Friday, July 13, 2012

Cracks, hacks & glitches raise Olympic concerns

A series of technology failures this week has left hundreds of thousands without cellular service on their mobile phones, millions unable to watch TV programmes online and some worried about their email security.

The reasons behind the catalogue of technical problems varied, but the incidents highlighted people's reliance on technology and how simple glitches or a few devious hackers can create inconvenience for millions. The problems have also raised concerns over the Olympics, which is just a fortnight away.

Mobile network crash

On Wednesday afternoon hundreds of thousands of O2 customers found they were unable to make calls, send texts or access the Internet from their mobile founds.

Problems started at around 13:00 but continued for more than 24 hours, with O2 being unable to offer any clear explanation as to the reason for the system failures nor how many of its 23 million users were affected [BBC].

BBC iPlayer down

While many thousands took to Twitter to air their grievances, others might have decided to relieve the stress of being out of touch by settling down in front of the laptop of Internet connected TV and catch up on the past week's programmes.

However another ghost in the machine had rendered the BBC's iPlayer service inaccessible [BBC]. The broadcaster admitted the site was hit by a "major technical issue" but declined to provide further details [Telegraph].

Fallout from cellular outage

The outage was not too serious and the service was resumed within an hour or two for most users. But the cellular disruption continued for a second day though the company said they were working on a solution as quickly as possible [BBC].

By late Thursday O2 said their network was back in operation [BBCChannel 4 News] but the fallout from the crash was significant. Not only were many customers, reliant on their service for business, unable to make calls, it also left some people physically stranded. Anyone attempting to hire a Boris bike to cycle across London found themselves locked out because of the glitch since the system uses O2 servers [Guardian].

Some Tesco Mobile customers, who also use the O2 system, also lost services. O2, which is owned by Spain's Telefonica, said that "the problem was due to a fault with one of our network systems, which meant some mobile phone numbers were not registering correctly on our network." [D Mail]

Customer anger

But the excuses and apologies were not good enough for many of its 23 million customers. Some complained on Twitter and expressed their frustrations at being disconnected. One mother-to-be Leanna May wrote, "I can't bear this any longer! THREE @o2 contracts, NONE WORK. And I'm at home pregnant in agony! Great, who should I call? No one!"

The network failure also affected the monitoring of offenders wearing security tags. The Ministry of Justice said that around 250 offenders monitored by security firm G4S were affected, though both the ministry and G4S insisted that disruption was "minimal" and that public safety was not compromised.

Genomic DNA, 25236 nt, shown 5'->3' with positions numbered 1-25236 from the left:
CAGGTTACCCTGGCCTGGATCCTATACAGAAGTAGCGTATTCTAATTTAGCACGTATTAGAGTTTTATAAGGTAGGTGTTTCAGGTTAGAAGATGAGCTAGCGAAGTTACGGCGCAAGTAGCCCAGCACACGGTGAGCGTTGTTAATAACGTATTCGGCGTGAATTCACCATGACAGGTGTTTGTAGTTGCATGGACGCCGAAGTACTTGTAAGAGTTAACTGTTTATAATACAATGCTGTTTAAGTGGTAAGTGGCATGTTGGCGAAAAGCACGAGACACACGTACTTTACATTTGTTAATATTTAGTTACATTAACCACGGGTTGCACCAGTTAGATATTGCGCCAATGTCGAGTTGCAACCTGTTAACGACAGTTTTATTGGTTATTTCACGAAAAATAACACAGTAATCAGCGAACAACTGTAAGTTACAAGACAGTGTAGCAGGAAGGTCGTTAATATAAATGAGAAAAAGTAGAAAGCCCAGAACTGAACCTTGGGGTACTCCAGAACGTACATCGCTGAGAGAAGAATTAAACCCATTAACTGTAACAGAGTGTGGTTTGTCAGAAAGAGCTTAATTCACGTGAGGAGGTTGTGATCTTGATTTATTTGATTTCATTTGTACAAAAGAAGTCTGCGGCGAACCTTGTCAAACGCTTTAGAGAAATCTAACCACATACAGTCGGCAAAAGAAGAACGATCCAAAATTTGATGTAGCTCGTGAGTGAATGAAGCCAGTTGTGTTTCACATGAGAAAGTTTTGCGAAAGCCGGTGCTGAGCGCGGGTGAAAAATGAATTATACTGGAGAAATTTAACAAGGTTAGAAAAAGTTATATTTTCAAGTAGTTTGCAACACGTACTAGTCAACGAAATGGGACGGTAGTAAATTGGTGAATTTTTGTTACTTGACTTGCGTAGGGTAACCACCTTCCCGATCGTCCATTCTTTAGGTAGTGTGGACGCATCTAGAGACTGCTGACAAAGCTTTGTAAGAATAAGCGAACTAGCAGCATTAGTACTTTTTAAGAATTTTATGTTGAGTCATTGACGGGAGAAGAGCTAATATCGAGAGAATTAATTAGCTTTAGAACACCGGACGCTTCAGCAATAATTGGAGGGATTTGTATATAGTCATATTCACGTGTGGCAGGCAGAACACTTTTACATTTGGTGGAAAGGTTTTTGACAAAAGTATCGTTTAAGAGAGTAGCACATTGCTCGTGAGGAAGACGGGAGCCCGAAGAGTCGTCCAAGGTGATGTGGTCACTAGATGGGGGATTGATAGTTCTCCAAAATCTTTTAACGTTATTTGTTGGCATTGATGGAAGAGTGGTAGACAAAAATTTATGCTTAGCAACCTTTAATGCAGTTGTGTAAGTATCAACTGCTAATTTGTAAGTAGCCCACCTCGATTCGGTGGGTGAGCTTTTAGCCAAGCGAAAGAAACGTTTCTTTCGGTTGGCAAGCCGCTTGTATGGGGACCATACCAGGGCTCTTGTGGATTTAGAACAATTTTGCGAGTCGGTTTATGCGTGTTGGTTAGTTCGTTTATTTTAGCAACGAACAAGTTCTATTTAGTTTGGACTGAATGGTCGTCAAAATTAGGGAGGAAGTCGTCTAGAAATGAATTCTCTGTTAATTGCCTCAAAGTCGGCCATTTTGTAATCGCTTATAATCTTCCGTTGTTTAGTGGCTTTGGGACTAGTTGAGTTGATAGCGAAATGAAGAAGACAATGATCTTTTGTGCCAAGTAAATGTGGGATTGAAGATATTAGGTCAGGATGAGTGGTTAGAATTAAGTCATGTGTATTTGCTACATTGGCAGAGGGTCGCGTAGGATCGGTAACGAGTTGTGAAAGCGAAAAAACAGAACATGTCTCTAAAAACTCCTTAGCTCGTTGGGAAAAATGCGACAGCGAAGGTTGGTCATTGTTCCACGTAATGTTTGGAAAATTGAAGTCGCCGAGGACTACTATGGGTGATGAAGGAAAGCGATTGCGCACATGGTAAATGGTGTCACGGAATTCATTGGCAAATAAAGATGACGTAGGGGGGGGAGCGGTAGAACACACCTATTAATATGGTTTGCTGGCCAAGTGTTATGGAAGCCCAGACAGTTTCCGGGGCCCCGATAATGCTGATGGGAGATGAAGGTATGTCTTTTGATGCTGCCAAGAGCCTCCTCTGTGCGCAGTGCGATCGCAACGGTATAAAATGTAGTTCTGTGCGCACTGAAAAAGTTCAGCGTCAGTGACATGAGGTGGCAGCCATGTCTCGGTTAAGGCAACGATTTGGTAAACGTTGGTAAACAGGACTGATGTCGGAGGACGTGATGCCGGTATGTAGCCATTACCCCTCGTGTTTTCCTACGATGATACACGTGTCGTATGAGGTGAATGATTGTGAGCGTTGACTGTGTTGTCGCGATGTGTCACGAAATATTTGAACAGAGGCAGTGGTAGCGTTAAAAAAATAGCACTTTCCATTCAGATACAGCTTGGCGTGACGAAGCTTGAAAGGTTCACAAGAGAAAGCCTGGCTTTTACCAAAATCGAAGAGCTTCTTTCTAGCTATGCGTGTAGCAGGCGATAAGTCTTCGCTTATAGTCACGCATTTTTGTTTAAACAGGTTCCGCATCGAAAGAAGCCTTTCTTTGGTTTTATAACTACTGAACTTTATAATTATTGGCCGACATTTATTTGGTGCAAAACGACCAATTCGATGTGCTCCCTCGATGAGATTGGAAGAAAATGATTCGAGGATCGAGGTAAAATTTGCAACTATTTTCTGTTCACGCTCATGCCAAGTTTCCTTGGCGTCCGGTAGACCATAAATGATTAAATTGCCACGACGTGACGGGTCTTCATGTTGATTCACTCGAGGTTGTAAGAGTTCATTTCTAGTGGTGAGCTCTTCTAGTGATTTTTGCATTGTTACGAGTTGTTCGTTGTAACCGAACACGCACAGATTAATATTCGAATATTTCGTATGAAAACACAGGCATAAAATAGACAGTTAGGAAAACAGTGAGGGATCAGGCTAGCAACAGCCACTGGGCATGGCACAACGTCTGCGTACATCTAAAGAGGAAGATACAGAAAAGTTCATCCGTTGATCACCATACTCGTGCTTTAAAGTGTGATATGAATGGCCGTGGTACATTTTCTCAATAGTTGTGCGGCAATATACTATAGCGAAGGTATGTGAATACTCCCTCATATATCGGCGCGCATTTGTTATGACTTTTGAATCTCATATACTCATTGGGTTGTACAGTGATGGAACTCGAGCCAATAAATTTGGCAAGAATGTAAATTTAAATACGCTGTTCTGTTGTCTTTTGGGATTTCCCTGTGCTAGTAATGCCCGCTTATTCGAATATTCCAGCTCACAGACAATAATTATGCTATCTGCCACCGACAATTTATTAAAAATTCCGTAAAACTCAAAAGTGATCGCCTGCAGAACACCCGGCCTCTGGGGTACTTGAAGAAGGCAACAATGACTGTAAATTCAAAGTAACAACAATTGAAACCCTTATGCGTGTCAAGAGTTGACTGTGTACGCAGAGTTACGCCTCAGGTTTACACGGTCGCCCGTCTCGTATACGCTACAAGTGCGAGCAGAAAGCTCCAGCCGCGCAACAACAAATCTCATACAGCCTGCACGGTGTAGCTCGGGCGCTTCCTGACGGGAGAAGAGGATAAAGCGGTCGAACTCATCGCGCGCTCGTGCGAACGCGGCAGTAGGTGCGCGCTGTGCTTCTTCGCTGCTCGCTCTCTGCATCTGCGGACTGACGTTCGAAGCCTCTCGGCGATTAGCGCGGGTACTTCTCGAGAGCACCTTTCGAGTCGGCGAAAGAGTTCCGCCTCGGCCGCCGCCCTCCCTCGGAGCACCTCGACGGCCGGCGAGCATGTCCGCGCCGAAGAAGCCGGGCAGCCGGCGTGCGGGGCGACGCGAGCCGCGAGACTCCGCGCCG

Olympic concerns

The system crash came only hours after Derek McManus, from O2, told BBC News that the company was confident of providing a robust and efficient service during the Olympic Games. "As an industry, we have been planning for over two years, and O2 alone has invested £50 million in London 2012 - increasing capacity on the current network and building new temporary sites across the country," McManus said.

This week's failure is particularly disquieting. BT, formerly British Telecom, no longer has a mobile network and has teamed up with other network providers to provide cellular connectivity inside the Olympic Park. BT has partnered with Telefonica, operating in the UK under the name O2, and other mobile network providers, to create the Joint Operators Olympic Group (Joog).

JOOG, consisting Vodafone, O2, EE, 3, MBNL, BT, Ericsson and Airwave, have joined forces to provide cellular connectivity across the 2.5 km square site. However, BT with Cisco and O2, are primarily responsible for providing the extensive WiFi network [Techworld]. Any failure, such as that seen over the past few days will be both embarrassing and costly for the companies involved and for Britain as a brand.

Other cracks

There were other technical issues concerning Internet users this week after hackers posted passwords belonging to Yahoo users online. The security breach is not only embarrassing for the company, but a major concern for holders of other accounts according to Reuters. The breach is said to have exposed more than 450,000 passwords, however Yahoo claim many were out of date and that only a small minority of individuals might be compromised [BBC]. Such assurances are unlikely to allay fears amongst users. After the recent debarque concerning the glitch which affected millions of customers of Natwest, RBS and Ulster bank, there will be many wondering how safe technology really is.

Physical cracks

The cracks appearing in Britain's infrastructure have even been found in its roads. A bridge on the M4 had to be closed for a week after engineers spotted weaknesses in the construction [BBC]. While that has reopened, there are still big concerns about how the country will cope when the Olympics begin in two week's time.

With delays expected at Heathrow airport, a failing road network, a rocky mobile system and concerns over security have thrown a blanket of doubt and concern over the 2012 Games.

Of course, one could dismiss all these glitches and concerns as media hype and paranoia. Britain is a country that likes to winge, whine and poke holes. If one was particularly pessimistic, today being Friday 13th could bring more woe.

Whatever the outcome of the coming week's events, there will be much written about it, both good and bad.

tvnewswatch, London, UK

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